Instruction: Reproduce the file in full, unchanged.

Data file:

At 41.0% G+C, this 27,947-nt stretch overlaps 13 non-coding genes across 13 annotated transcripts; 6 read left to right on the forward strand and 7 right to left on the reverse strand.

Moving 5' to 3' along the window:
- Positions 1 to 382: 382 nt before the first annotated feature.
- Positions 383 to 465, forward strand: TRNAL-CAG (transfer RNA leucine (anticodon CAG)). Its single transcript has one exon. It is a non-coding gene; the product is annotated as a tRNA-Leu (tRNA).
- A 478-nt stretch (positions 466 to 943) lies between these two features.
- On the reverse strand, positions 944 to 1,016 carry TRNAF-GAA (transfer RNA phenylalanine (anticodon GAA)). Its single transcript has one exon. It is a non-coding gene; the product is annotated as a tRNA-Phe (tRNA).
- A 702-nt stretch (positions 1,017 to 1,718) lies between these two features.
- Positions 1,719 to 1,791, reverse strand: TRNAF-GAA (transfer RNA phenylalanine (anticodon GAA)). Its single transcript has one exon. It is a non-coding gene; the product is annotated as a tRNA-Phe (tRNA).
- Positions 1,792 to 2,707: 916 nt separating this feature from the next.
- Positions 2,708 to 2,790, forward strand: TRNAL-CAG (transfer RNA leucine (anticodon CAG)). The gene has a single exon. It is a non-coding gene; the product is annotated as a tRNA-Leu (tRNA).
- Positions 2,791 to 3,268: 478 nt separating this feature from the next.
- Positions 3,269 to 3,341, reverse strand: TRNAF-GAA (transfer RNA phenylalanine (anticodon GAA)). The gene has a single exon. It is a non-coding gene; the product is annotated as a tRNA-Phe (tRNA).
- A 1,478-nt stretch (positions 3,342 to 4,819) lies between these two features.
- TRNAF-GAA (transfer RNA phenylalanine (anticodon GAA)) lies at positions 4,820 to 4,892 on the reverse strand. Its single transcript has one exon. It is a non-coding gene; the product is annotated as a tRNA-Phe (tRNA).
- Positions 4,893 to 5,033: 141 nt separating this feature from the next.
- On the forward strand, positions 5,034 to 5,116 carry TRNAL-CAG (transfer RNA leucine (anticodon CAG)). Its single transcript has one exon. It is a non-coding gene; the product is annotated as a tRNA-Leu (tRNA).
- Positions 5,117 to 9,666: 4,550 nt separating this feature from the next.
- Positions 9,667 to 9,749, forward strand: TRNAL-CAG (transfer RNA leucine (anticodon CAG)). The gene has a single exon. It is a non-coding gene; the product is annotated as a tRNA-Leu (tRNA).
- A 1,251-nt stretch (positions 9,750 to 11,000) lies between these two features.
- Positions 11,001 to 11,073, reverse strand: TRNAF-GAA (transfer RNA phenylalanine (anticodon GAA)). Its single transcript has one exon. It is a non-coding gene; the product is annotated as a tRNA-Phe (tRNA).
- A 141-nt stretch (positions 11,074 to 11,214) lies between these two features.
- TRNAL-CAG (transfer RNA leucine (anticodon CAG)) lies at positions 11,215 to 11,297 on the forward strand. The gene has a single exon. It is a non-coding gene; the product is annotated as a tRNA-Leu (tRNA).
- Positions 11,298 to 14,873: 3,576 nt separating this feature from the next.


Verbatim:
At 41.0% G+C, this 27,947-nt stretch overlaps 13 non-coding genes across 13 annotated transcripts; 6 read left to right on the forward strand and 7 right to left on the reverse strand.

Moving 5' to 3' along the window:
- Positions 1 to 382: 382 nt before the first annotated feature.
- Positions 383 to 465, forward strand: TRNAL-CAG (transfer RNA leucine (anticodon CAG)). Its single transcript has one exon. It is a non-coding gene; the product is annotated as a tRNA-Leu (tRNA).
- A 478-nt stretch (positions 466 to 943) lies between these two features.
- On the reverse strand, positions 944 to 1,016 carry TRNAF-GAA (transfer RNA phenylalanine (anticodon GAA)). Its single transcript has one exon. It is a non-coding gene; the product is annotated as a tRNA-Phe (tRNA).
- A 702-nt stretch (positions 1,017 to 1,718) lies between these two features.
- Positions 1,719 to 1,791, reverse strand: TRNAF-GAA (transfer RNA phenylalanine (anticodon GAA)). Its single transcript has one exon. It is a non-coding gene; the product is annotated as a tRNA-Phe (tRNA).
- Positions 1,792 to 2,707: 916 nt separating this feature from the next.
- Positions 2,708 to 2,790, forward strand: TRNAL-CAG (transfer RNA leucine (anticodon CAG)). The gene has a single exon. It is a non-coding gene; the product is annotated as a tRNA-Leu (tRNA).
- Positions 2,791 to 3,268: 478 nt separating this feature from the next.
- Positions 3,269 to 3,341, reverse strand: TRNAF-GAA (transfer RNA phenylalanine (anticodon GAA)). The gene has a single exon. It is a non-coding gene; the product is annotated as a tRNA-Phe (tRNA).
- A 1,478-nt stretch (positions 3,342 to 4,819) lies between these two features.
- TRNAF-GAA (transfer RNA phenylalanine (anticodon GAA)) lies at positions 4,820 to 4,892 on the reverse strand. Its single transcript has one exon. It is a non-coding gene; the product is annotated as a tRNA-Phe (tRNA).
- Positions 4,893 to 5,033: 141 nt separating this feature from the next.
- On the forward strand, positions 5,034 to 5,116 carry TRNAL-CAG (transfer RNA leucine (anticodon CAG)). Its single transcript has one exon. It is a non-coding gene; the product is annotated as a tRNA-Leu (tRNA).
- Positions 5,117 to 9,666: 4,550 nt separating this feature from the next.
- Positions 9,667 to 9,749, forward strand: TRNAL-CAG (transfer RNA leucine (anticodon CAG)). The gene has a single exon. It is a non-coding gene; the product is annotated as a tRNA-Leu (tRNA).
- A 1,251-nt stretch (positions 9,750 to 11,000) lies between these two features.
- Positions 11,001 to 11,073, reverse strand: TRNAF-GAA (transfer RNA phenylalanine (anticodon GAA)). Its single transcript has one exon. It is a non-coding gene; the product is annotated as a tRNA-Phe (tRNA).
- A 141-nt stretch (positions 11,074 to 11,214) lies between these two features.
- TRNAL-CAG (transfer RNA leucine (anticodon CAG)) lies at positions 11,215 to 11,297 on the forward strand. The gene has a single exon. It is a non-coding gene; the product is annotated as a tRNA-Leu (tRNA).
- Positions 11,298 to 14,873: 3,576 nt separating this feature from the next.